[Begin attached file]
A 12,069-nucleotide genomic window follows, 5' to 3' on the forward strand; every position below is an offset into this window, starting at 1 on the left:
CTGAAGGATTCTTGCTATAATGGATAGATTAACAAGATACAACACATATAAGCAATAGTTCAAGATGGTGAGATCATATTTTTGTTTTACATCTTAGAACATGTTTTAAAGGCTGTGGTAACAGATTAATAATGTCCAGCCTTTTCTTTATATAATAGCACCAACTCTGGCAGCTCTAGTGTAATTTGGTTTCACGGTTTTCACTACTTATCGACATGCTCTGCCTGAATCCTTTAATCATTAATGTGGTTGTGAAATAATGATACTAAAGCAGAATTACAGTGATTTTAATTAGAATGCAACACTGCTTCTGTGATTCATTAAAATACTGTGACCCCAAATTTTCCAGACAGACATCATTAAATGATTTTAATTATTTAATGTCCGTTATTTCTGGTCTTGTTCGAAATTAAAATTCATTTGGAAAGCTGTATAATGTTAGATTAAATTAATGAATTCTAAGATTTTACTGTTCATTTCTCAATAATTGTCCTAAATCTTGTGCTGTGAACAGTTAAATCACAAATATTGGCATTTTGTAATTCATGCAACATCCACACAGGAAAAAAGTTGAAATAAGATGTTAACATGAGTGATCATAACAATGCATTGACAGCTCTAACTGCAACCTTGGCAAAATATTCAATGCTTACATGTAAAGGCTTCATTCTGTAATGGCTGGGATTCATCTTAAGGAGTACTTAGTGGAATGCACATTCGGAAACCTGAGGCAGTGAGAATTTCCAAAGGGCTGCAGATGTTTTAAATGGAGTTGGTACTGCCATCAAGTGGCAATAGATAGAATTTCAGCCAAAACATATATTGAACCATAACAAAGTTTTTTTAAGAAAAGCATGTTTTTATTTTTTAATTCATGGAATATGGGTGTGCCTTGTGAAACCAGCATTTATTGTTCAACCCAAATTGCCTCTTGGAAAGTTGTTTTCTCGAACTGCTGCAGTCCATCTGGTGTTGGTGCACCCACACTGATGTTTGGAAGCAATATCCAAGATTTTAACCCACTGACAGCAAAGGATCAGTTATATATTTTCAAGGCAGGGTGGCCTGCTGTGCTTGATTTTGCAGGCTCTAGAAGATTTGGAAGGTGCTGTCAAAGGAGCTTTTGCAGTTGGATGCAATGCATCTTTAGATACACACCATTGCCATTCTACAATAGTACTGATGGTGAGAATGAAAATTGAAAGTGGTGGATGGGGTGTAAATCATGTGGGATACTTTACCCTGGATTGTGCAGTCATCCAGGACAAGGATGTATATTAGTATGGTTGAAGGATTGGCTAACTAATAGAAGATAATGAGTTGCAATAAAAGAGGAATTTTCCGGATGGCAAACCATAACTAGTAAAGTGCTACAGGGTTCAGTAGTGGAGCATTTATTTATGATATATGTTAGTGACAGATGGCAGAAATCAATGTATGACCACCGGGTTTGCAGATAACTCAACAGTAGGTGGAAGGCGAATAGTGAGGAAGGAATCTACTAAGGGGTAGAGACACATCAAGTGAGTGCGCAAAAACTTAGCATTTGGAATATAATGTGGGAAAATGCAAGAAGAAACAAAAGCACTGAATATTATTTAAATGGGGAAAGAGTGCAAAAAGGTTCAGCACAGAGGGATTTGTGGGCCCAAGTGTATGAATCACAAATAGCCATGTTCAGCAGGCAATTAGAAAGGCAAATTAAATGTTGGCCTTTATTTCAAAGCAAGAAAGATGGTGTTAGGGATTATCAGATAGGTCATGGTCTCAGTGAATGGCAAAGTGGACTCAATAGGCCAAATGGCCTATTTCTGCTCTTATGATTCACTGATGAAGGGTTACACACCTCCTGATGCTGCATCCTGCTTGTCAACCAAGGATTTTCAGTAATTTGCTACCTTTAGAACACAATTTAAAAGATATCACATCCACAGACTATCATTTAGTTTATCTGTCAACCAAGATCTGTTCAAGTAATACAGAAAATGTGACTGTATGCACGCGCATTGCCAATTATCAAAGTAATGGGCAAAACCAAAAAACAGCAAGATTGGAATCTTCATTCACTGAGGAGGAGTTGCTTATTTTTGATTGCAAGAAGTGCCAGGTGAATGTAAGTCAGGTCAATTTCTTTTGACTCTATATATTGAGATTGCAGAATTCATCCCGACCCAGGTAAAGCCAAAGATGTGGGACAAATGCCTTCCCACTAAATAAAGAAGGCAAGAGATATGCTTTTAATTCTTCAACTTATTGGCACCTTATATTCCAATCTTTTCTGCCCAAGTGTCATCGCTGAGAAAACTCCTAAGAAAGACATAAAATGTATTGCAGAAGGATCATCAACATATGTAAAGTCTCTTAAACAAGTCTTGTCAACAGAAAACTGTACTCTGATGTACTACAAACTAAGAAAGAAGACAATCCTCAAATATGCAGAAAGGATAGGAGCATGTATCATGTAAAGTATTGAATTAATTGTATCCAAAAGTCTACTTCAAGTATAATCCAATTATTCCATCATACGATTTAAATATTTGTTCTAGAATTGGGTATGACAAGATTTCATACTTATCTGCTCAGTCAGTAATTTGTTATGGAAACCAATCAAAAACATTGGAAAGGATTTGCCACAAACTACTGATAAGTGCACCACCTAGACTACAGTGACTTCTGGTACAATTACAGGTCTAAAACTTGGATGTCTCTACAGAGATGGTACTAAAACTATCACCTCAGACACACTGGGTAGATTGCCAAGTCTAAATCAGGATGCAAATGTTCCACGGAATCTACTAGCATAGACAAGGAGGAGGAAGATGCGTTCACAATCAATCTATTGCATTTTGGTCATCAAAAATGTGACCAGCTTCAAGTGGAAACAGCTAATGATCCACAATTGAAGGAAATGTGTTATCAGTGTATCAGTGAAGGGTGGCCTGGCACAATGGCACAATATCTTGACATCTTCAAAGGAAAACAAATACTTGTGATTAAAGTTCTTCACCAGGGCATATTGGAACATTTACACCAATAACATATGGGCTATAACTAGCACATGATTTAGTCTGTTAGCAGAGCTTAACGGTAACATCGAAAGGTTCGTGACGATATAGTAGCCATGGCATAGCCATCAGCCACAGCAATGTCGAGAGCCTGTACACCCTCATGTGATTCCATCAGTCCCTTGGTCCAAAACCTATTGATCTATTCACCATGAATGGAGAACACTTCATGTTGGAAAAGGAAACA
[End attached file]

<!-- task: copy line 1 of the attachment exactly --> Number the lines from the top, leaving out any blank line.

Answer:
A 12,069-nucleotide genomic window follows, 5' to 3' on the forward strand; every position below is an offset into this window, starting at 1 on the left: